1. Come as You Are, but Leave A Little Different
If you are a spats-and-high-collar kind of person, you are welcome to come dressed to the nines. If you are a jeans and a t-shirt kind of person, you are welcome to come in what makes you comfortable. We do not care how you dress for worship; come as you are. Worship has a tendency to take people from Point A to Point B, so come as you are in spirit, but be ready to encounter the Divine.
2. We Care That You’re Here
If you are visiting with us, we have parking right in front for you. Our greeters will ask you your name, and warmly invite you in. You’ll be asked to sign in and give us a way to contact you (we do not spam). People will come up and talk with you before, after and even probably during the service in the Passing of the Peace. We care that you’re here—there are thousands of churches in Dallas, there are a lot of things to do on Sunday morning, and you are choosing us. It’s kind of a big deal.
3. We are Traditional Progressives, and Other Such Paradoxes
There is a tension in being open and affirming to the LGBTQ community, a voice against oppression and power, and speaking to a God and Reign of God that is in process while singing hymns and following a traditional order of worship. We’re not about what’s comfortable at Midway Hills, but where God is leading us. Sometimes it feels a little weird, but we live in the paradoxes of the Reign of God.
4. Worship is Contribution
Worship is not something you go to, it is something you are. We are intentional about worship being communal, responsive, and a moment of respite and refueling in meeting the Divine and then going, doing and being the rest of the week. Sometimes, the Scriptures are a little out there, sometimes the hymns just don’t cut it, but we worship the God who feeds us in all that we do. Worship services help us focus for the week.
5. If You are Comfortably Able
You will hear the phrase, “If you are comfortably able,” and we mean it. If you’re not in the spiritual place to sing, give, or break bread, we understand. If you cannot stand up or sit still because of any sort of qualm or issue, we welcome you all the same. We trust in the Holy Spirit to do what the Holy Spirit does best—work in us where we are, and lead us to where we are going.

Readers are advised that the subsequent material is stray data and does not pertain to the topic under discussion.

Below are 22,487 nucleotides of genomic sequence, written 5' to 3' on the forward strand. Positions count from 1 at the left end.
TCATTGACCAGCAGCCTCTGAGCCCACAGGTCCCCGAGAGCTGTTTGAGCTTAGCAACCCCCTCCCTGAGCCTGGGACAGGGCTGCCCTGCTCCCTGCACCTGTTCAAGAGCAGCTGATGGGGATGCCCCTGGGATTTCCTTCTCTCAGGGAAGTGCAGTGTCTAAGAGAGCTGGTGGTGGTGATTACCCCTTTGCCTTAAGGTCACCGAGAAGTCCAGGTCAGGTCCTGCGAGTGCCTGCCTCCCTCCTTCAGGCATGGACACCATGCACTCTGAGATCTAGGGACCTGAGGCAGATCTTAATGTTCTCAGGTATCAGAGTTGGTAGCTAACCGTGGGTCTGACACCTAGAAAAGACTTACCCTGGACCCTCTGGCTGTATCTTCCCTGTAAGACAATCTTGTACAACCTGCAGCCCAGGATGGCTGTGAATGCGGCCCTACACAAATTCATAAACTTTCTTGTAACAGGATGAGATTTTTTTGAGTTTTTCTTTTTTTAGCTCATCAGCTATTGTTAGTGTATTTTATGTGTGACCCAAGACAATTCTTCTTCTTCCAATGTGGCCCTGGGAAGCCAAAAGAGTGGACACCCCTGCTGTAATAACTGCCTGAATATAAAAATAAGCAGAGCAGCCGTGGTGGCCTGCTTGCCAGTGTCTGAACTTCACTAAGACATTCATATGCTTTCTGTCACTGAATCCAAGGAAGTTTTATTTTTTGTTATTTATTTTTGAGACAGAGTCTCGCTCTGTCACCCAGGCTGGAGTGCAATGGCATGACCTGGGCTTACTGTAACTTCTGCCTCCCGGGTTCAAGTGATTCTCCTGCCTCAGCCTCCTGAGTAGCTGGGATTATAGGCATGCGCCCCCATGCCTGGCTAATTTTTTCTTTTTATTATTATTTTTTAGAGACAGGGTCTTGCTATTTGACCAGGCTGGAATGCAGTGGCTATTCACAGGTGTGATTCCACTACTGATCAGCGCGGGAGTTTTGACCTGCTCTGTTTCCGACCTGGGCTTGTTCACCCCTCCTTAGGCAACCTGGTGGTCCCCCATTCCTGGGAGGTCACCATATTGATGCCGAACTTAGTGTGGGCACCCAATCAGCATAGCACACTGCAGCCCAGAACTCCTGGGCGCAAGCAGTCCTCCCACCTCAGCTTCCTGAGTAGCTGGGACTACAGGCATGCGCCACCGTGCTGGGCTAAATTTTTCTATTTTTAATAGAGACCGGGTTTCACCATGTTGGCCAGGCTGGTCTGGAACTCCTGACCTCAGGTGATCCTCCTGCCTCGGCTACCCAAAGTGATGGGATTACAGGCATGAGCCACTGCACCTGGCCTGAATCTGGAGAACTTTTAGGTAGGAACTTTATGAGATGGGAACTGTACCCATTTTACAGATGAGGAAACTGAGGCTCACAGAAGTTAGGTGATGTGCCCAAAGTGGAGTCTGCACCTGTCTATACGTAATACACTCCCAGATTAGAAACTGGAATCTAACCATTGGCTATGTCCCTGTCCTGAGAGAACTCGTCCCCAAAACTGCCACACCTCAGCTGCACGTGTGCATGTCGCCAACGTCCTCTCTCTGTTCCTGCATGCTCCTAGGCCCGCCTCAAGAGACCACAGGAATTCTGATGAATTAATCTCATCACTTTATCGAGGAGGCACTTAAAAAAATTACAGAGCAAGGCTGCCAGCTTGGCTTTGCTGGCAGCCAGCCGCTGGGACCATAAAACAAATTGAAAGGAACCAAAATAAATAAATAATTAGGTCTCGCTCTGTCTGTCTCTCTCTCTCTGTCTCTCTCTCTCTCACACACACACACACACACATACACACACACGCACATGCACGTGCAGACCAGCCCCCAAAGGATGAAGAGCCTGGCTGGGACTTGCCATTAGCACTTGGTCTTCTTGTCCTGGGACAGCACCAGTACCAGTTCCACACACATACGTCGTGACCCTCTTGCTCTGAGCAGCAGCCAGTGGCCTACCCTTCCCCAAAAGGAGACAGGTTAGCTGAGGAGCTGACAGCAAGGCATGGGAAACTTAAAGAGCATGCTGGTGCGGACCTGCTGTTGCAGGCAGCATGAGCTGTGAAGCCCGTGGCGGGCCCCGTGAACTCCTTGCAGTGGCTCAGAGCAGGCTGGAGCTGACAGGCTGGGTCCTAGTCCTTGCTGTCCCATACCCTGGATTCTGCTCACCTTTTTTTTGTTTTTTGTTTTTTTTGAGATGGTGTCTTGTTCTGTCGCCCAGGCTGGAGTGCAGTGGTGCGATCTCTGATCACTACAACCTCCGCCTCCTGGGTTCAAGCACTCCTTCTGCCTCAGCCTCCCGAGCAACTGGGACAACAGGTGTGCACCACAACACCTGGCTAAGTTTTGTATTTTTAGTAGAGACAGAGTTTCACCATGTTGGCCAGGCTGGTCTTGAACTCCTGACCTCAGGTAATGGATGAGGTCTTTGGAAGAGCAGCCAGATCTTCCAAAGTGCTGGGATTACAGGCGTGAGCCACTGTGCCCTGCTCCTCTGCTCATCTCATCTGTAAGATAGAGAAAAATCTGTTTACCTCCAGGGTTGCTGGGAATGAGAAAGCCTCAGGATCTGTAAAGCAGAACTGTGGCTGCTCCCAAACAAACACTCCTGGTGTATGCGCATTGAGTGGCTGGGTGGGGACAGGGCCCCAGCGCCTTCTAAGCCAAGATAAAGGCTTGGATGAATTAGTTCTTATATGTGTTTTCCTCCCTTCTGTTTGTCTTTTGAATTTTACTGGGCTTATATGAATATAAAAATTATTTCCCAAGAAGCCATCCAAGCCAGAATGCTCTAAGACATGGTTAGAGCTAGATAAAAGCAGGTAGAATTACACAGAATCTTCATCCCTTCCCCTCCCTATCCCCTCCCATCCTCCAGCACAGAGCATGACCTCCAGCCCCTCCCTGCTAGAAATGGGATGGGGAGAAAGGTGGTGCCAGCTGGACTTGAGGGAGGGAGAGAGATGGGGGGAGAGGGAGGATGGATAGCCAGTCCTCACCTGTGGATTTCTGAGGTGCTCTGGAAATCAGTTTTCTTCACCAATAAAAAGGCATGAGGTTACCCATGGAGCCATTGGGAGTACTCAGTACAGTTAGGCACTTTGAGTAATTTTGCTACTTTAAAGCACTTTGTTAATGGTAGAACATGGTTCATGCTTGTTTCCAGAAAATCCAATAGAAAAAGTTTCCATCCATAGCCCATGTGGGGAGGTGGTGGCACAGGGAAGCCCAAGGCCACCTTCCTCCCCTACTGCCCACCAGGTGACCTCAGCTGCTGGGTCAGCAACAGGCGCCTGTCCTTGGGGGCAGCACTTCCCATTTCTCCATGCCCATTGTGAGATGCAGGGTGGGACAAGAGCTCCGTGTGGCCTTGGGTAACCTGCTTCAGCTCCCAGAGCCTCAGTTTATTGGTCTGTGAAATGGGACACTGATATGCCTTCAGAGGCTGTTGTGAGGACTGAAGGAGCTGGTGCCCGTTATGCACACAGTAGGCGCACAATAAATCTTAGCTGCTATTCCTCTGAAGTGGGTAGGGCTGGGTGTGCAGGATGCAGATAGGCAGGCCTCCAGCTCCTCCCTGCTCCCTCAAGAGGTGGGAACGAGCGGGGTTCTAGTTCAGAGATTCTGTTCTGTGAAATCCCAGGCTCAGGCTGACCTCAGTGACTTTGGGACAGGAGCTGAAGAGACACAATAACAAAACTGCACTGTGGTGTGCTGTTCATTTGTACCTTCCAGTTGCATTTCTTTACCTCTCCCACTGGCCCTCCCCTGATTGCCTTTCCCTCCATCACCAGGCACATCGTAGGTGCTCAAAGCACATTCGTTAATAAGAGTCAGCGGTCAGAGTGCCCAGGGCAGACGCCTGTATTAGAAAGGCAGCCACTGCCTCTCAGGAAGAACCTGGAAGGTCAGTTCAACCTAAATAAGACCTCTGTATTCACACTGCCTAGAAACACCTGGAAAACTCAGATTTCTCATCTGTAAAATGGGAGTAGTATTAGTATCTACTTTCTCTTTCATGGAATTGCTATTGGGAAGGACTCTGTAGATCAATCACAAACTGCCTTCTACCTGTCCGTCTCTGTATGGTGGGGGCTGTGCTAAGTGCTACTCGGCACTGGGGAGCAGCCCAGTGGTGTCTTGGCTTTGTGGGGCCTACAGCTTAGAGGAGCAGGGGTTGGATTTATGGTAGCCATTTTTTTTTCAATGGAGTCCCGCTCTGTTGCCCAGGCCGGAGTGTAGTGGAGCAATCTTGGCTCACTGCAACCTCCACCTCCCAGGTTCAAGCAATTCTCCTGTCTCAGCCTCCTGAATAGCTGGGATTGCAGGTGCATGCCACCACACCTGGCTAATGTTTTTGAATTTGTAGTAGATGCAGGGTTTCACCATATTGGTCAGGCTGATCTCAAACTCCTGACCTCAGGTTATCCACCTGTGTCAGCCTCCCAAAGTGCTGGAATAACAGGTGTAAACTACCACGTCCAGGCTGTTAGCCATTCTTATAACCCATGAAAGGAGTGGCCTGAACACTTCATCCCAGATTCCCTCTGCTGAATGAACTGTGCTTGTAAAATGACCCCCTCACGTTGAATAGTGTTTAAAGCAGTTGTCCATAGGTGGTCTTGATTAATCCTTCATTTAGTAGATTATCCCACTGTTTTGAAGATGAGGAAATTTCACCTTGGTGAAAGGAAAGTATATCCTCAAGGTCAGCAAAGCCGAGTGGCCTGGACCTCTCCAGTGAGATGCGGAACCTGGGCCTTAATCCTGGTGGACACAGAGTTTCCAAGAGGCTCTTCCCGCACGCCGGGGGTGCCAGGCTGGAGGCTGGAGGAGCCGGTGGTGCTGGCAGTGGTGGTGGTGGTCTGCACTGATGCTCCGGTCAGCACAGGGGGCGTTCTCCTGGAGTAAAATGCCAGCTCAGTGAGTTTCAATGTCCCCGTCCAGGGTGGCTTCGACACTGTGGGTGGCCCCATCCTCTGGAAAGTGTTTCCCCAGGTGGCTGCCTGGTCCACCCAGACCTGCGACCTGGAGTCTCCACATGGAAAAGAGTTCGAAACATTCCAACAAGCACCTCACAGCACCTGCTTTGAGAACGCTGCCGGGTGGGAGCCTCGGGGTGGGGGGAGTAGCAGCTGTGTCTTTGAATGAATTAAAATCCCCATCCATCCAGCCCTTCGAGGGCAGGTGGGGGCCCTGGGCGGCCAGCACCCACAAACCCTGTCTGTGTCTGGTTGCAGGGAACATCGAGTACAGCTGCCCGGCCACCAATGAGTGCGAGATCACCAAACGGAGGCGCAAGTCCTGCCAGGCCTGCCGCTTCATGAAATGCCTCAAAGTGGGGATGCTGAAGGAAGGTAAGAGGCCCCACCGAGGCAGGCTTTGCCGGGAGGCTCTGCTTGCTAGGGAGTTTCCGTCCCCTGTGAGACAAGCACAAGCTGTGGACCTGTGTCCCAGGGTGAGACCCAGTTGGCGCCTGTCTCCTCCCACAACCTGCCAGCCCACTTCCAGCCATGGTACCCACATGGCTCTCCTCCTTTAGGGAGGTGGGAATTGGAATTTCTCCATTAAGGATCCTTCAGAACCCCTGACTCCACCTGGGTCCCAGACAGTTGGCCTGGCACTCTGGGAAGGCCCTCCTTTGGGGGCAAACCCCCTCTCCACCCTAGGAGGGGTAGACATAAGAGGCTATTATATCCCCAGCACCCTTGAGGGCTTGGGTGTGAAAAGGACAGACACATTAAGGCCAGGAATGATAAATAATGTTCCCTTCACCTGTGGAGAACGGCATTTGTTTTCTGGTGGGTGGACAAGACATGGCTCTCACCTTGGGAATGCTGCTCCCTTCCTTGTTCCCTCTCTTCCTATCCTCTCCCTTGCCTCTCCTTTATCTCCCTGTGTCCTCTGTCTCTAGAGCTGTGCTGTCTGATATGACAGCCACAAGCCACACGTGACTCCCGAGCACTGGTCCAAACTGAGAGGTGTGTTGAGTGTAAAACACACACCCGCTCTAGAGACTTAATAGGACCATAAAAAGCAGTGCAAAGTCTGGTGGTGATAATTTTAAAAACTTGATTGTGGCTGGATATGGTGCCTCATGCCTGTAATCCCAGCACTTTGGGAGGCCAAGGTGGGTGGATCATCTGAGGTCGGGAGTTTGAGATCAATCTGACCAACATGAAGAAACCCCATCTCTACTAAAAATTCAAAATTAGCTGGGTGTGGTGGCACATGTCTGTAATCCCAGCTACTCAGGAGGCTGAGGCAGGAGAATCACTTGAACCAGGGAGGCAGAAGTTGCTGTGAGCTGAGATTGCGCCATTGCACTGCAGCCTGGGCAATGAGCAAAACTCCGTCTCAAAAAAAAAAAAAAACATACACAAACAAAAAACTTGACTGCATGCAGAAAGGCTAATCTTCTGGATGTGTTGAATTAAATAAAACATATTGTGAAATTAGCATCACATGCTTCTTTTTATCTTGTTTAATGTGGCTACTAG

6. Unity is Not Uniformity
We are a people of unity, which does not mean we lock step in everything or anything. We are liberals and conservatives, progressives and traditionalists, multi-racial, multi-generational, multi-orientative, and a heterogenous blend of Dallas. We unite in the promises of enoughness, justice and peace, and invite you to join us in that as well—even if you did vote for that one guy or if you feel a certain way about the economy.
7. When We Say Everybody, We Mean Everybody
No, seriously, everybody. The Disciples of Christ affirmed that “all means all,” and we stand by it. Everybody is welcome at Midway Hills, not just to sit quietly, but to encounter God how God will be encountered. We honor diversity, we are inclusive, and we’re waiting for that special someone to make us reconsider. (It’s been almost sixty years, and we haven’t met them yet.) It is why we celebrate the Table of Christ every week—Christ is the Reconciler and invites every last one of us to reconciliation and new life.
8. You are the Offering
Every week, we ask those who can to respond to our call of doing the mission of the church—justice, inclusion, diversity, peace and enoughness—to contribute in the way in which they are called. For some, it is time and talent. For others, it is presence. For some, it is through financial giving. Giving to the church in any way helps the church continue to build the Reign of God in the here and now. That said, no one is going to stare at you as the plate is passed; you are welcome to give as you feel called and led.
9. We Like Coffee
After the service is over, please stick around for a few minutes, and have a cup of coffee and a snack with us. Every week, some folks provide something to munch on as we talk and catch up, and you are more than invited to stick around with us. And there is always coffee. We like coffee.
10. The Pastor wears Chuck Taylors
Our Senior Minister is a touch eccentric, and wears sneakers to match the liturgical colors of the church year. (Red on Pentecost, Purple in Lent, White on Christmas… you get the idea.) He has good reason to—they are a symbol of hope. Check out his article about peace, hope & Chucks.